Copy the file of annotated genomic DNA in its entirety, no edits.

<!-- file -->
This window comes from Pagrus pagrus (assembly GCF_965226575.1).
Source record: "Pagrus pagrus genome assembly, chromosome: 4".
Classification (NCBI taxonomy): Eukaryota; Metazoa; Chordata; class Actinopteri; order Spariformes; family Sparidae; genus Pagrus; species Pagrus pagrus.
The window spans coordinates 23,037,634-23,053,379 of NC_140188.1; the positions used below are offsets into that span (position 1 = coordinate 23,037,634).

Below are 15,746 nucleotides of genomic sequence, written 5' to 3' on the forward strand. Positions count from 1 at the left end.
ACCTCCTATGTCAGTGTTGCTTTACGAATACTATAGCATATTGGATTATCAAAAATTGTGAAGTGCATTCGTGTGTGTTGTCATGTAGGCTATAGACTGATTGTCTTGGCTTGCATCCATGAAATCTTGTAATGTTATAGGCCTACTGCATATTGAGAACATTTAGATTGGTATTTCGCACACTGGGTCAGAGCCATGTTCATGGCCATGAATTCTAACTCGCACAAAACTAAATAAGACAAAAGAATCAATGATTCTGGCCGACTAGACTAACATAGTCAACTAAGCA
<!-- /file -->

This window comes from Pagrus pagrus (assembly GCF_965226575.1).
Source record: "Pagrus pagrus genome assembly, chromosome: 4".
Classification (NCBI taxonomy): Eukaryota; Metazoa; Chordata; class Actinopteri; order Spariformes; family Sparidae; genus Pagrus; species Pagrus pagrus.
The window spans coordinates 23,037,634-23,053,379 of NC_140188.1; the positions used below are offsets into that span (position 1 = coordinate 23,037,634).

Below are 15,746 nucleotides of genomic sequence, written 5' to 3' on the forward strand. Positions count from 1 at the left end.
ACCTCCTATGTCAGTGTTGCTTTACGAATACTATAGCATATTGGATTATCAAAAATTGTGAAGTGCATTCGTGTGTGTTGTCATGTAGGCTATAGACTGATTGTCTTGGCTTGCATCCATGAAATCTTGTAATGTTATAGGCCTACTGCATATTGAGAACATTTAGATTGGTATTTCGCACACTGGGTCAGAGCCATGTTCATGGCCATGAATTCTAACTCGCACAAAACTAAATAAGACAAAAGAATCAATGATTCTGGCCGACTAGACTAACATAGTCAACTAAGCA